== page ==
Volume 21 Number 2
By Michelle L. Brandt
Stem cells are so small that they can't be seen with the naked eye, yet they tend to cause mass confusion and evoke the largest of responses. A U.S. senator recently called the field of study "the most promising research in health care, perhaps in the history of the world;" the U.S. Conference of Bishops, meanwhile, has branded the work "morally unacceptable." >> Read Story
Stem cell primer: Everything you wanted to know about stem cells but were afraid to ask
Taking the initiative: Meet the man behind the California ballot measure to fund stem cell research
By Amy Adams
Stanford researchers are at the epicenter of the hunt for the stem cells that underlie cancers of the blood, breast, ovaries, lung, brain and bladder, among others. >> Read Story
By Amy Adams
Everybody agrees that adult stem cells can treat diseases within their own tissues. What they can't agree on is whether adult blood-forming stem cells can repair other tissues such as the liver or heart muscle. >> Read Story
Scope: A quick look at the latest developments at Stanford University Medical Center
Here's looking at you: Researchers catch stem cells in the act
Alumni profile: Ronald Levy, the antibody hero – His research has led to therapies that help the body's immune system kill cancer cells.
Michael J. Fox: He's laughing at himself. But not at Parkinson's – The actor knows as much about the state of brain disease research as many neuroscientists.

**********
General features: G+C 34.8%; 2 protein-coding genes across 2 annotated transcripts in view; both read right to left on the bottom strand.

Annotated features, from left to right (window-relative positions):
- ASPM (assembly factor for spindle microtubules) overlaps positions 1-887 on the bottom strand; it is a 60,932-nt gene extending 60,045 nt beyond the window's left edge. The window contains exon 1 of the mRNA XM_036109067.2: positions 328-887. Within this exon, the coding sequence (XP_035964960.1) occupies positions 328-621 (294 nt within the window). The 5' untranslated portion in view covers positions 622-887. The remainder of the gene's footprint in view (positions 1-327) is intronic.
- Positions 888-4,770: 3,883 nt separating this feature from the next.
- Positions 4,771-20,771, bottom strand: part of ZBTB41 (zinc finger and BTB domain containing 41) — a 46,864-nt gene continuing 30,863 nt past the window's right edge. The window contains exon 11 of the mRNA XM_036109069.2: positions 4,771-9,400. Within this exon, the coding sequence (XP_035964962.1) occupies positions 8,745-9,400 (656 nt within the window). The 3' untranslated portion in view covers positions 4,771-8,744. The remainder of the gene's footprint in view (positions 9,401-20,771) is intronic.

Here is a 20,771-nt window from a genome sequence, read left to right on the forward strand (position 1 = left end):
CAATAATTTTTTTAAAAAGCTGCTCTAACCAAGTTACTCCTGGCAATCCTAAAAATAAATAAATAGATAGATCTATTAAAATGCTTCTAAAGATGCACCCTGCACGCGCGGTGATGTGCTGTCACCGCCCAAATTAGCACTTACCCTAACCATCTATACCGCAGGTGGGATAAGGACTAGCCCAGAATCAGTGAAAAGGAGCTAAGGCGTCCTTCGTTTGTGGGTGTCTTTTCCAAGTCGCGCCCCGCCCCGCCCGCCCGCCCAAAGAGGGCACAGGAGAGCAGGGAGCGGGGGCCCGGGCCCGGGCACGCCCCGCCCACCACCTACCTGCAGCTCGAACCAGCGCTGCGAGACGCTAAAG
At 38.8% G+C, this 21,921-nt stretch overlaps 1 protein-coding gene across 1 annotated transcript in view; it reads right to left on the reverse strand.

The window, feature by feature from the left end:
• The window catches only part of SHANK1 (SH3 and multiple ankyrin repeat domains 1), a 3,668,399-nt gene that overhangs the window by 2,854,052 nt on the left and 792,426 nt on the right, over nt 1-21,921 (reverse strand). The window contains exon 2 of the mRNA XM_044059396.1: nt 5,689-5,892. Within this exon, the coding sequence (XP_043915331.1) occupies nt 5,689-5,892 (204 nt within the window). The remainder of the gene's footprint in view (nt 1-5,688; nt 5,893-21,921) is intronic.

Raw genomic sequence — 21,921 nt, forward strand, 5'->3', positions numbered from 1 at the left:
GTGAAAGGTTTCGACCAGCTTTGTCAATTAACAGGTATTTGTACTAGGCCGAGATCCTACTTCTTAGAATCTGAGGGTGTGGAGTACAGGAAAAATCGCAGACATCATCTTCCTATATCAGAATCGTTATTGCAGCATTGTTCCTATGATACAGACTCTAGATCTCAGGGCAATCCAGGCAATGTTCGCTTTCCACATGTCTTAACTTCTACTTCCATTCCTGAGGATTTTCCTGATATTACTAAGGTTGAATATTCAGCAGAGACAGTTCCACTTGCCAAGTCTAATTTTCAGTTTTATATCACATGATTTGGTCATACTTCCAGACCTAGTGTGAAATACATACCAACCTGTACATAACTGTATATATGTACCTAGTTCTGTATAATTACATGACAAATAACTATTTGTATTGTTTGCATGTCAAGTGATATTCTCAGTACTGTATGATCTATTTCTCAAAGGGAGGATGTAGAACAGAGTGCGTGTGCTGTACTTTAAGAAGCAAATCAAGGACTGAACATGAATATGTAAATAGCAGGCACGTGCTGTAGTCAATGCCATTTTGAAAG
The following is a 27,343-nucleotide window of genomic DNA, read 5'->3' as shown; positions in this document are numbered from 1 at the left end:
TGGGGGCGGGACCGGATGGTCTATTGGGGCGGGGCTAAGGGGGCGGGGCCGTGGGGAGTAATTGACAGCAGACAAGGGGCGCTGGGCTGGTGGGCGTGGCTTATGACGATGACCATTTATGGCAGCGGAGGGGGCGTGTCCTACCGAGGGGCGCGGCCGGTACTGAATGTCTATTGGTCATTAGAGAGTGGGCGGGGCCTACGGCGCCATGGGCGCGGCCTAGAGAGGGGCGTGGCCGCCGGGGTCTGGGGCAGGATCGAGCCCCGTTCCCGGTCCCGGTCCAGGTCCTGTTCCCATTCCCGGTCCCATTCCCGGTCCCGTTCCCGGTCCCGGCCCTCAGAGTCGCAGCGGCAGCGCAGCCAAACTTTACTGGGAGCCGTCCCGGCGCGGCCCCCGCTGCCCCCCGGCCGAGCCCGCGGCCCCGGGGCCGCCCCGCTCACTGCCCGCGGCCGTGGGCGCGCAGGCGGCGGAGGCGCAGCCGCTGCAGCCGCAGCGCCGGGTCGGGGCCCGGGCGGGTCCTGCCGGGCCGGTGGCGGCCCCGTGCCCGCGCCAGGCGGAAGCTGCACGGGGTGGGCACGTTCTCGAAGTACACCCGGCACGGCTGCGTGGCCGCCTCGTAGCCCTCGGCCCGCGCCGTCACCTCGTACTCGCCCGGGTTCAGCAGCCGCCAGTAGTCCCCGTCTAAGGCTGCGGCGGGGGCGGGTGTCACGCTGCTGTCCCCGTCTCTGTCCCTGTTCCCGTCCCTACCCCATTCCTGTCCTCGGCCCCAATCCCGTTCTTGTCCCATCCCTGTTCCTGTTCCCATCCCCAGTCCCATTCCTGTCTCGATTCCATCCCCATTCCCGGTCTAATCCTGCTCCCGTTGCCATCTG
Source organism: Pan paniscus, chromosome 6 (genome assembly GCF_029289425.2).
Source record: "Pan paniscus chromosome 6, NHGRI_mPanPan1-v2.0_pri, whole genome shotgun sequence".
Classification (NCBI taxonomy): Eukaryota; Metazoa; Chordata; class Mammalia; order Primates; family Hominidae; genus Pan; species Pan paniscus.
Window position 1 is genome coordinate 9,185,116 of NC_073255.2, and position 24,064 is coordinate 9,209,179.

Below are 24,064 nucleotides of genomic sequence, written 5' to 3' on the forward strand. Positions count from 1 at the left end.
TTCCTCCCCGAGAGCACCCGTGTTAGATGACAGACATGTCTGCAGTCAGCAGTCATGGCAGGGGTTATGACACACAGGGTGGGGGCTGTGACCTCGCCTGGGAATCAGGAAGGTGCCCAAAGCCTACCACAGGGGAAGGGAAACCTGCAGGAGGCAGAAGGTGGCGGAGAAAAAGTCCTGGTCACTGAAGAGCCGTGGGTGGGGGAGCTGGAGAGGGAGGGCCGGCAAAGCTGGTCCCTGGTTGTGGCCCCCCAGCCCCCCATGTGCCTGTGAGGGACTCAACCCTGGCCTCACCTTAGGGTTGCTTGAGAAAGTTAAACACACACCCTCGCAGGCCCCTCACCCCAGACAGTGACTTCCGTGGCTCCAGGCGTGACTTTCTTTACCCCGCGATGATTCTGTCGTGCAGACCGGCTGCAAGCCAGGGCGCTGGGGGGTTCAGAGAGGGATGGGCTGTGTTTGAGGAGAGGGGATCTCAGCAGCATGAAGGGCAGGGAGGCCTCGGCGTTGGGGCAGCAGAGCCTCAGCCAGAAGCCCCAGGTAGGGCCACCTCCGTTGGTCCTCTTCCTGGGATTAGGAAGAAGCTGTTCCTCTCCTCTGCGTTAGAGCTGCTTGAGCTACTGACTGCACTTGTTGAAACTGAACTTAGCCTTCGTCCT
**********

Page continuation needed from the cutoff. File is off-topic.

Ron Reagan: He supports stem cell research. Would his father have? – The son of the late former president talks about his advocacy efforts.
Ask the bioethicist: Cell respect – What to do when the use of embryos in the research makes you uncomfortable.
Alumnus Tom Okarma: Stem cell harvest – A view of the controversy from the eye of the storm.
Second opinion: To be or not to be – Is a fertilized egg equivalent to a person?
Short take: Stem cells take the scenic route – If they'd only get directions, they'd make it home sooner.
Medical school recollection: Mechanically inclined – Among Jim Chandler's memories as a med student: trial-run transplant studies with young Norm Shumway.
backstory: Physician, heal thy society – Stanford
doctors take to talking politics.
Linda Hawes Clever, MD, '65
President, Stanford Medical Alumni Association
Navigating the life of a physician. >> Read Letter
Catch up on the latest news from alumni members. >> Read Story
Alumni and guests got a taste of the medical school's future at this year's reunion. >> Read Story